Well, it’s been far too long since I last posted, yet again. Sorry for that, folks! It’s been a pretty crazy summer, with the biggest news being that we moved into a new apartment in a new neighborhood at the end of June. We lived in the same apartment in Park Slope for four years and our landlord chose not to renew our lease, so we spent the end of May and beginning of June frantically looking for a new place. Once we signed a lease on an apartment in Windsor Terrace we had to actually go through with the moving part, which was NOT FUN AT ALL…but we survived. As upset as we were about having to move apartments, we adore our new place and neighborhood—it’s so quiet and lovely!
So that’s how my orchids ended up with a new growing location, which doubles as the orchid room and my office. I wanted to share my new orchid setup here, along with some photos of what’s been going on with some of my orchids since the move.
A blog post two days in a row; this is most definitely a recent record for me!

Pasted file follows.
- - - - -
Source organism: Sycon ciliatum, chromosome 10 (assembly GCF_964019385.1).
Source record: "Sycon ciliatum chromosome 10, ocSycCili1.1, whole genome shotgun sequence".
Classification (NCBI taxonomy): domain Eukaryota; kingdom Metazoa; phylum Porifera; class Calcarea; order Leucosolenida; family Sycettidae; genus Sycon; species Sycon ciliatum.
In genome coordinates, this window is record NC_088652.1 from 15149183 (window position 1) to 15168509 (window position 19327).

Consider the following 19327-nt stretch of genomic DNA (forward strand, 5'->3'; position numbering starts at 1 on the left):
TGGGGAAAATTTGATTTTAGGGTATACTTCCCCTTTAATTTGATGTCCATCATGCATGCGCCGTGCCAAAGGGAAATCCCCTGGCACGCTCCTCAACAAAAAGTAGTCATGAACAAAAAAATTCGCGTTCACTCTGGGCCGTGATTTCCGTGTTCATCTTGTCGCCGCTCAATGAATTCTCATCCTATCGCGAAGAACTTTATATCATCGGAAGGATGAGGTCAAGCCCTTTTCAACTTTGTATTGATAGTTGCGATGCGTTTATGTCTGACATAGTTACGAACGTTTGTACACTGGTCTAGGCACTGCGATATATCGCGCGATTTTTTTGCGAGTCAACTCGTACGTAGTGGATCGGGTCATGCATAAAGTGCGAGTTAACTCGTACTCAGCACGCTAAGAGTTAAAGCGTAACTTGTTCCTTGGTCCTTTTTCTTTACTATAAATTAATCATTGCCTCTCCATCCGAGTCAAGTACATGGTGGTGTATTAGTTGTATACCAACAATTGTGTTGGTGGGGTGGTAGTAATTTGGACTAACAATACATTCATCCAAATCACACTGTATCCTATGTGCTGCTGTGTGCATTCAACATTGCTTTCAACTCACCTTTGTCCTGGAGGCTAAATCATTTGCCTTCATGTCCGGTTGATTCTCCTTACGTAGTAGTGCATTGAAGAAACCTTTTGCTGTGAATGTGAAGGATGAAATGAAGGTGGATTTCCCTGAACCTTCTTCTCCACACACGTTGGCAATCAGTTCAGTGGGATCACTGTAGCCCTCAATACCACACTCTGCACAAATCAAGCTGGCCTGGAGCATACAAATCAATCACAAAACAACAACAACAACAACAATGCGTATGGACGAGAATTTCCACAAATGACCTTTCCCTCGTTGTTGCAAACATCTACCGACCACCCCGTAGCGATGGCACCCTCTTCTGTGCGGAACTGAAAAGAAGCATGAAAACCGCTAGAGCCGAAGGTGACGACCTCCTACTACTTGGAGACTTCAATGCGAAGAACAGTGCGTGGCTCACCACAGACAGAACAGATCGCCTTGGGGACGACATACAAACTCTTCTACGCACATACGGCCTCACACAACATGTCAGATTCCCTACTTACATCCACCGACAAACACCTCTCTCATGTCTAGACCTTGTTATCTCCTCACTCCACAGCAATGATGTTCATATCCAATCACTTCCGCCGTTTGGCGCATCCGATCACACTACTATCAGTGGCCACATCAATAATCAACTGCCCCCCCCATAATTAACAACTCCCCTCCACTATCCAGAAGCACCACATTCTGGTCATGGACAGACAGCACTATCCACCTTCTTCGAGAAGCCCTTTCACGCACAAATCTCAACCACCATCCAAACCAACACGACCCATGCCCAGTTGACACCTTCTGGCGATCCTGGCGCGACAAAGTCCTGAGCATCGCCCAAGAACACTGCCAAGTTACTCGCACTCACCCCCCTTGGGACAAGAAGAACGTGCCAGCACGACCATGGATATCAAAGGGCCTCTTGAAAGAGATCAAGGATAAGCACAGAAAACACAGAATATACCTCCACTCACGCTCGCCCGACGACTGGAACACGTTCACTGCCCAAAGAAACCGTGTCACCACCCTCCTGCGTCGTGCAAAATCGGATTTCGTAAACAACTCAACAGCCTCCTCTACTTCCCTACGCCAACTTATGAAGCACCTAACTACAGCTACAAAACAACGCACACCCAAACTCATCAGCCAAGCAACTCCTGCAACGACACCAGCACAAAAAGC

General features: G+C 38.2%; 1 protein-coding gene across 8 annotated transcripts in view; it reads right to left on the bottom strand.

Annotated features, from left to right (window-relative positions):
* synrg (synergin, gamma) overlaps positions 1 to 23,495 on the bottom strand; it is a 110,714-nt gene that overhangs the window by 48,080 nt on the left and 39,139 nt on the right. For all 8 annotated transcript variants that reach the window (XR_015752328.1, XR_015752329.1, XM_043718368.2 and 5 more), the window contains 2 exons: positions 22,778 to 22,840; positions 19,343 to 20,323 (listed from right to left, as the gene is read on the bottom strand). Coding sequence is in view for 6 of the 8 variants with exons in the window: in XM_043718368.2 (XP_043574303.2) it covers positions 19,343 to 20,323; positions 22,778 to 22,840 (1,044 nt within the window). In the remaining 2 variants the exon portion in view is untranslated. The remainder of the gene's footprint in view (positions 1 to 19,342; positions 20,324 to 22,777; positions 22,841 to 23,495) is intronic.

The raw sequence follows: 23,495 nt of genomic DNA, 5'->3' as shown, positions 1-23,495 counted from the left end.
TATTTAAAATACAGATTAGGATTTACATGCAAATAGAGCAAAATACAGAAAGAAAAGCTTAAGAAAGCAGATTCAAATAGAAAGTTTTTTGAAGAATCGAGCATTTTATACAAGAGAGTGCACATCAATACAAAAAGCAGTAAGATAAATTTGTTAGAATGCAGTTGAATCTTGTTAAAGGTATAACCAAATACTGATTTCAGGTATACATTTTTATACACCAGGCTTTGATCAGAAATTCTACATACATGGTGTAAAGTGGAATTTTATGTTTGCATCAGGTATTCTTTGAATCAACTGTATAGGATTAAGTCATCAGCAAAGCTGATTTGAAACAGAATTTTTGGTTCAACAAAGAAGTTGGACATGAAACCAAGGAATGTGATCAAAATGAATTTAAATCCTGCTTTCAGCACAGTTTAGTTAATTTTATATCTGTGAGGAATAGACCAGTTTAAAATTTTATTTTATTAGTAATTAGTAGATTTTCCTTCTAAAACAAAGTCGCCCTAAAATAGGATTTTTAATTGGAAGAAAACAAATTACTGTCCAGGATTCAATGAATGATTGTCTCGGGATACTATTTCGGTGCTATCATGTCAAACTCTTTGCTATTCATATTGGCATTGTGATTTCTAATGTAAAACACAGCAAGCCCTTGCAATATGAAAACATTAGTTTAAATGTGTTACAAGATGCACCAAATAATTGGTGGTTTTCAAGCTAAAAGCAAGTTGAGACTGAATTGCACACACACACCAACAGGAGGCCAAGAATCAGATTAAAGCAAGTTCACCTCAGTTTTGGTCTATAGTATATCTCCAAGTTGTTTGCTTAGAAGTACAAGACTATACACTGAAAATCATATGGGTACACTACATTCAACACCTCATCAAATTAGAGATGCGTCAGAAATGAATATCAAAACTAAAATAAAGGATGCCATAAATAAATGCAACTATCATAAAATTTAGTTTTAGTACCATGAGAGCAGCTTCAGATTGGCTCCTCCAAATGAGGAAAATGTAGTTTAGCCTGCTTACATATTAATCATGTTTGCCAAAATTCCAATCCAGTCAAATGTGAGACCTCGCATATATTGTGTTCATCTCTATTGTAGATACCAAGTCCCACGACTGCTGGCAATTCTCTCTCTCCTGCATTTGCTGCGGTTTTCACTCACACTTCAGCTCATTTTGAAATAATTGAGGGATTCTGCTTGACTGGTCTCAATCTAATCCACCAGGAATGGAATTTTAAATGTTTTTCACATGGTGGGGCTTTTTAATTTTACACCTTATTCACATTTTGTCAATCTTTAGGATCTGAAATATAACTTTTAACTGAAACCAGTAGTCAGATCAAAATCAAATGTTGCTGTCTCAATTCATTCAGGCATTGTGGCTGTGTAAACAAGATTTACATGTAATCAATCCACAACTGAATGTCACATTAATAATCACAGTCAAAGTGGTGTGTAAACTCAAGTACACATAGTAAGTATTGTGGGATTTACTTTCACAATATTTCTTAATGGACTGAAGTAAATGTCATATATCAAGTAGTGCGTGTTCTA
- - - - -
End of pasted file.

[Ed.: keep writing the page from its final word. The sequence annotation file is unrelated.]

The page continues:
I got a very nice surprise this week when my friend had a visitor from Costa Rica: he brought me two types of in vitro orchids! I have never tried growing orchid seedlings before, so this will be a really cool challenge for me.
What are in vitro orchids, anyway? They are orchids that have been artificially produced from seed in a lab under highly controlled conditions. The seedlings are transplanted into vials or flasks containing nutrient-rich gel and should be allowed to grow inside for a certain amount of time (these specific species’ instructions stated two to four months) before being removed and potted. It’s important to note that these orchids are not grown from seeds taken in the wild; that would be illegal. The package states that “they come from the reproduction of the very best mother plants of Costa Rica.” And apparently, these packaged in vitro orchids are even available at the airport in Costa Rica. Sounds like I need to take a little vacation down there. 🙂
So, let’s take a look at my new goodies, shall we? The first is an Epidendrum schomburgkii: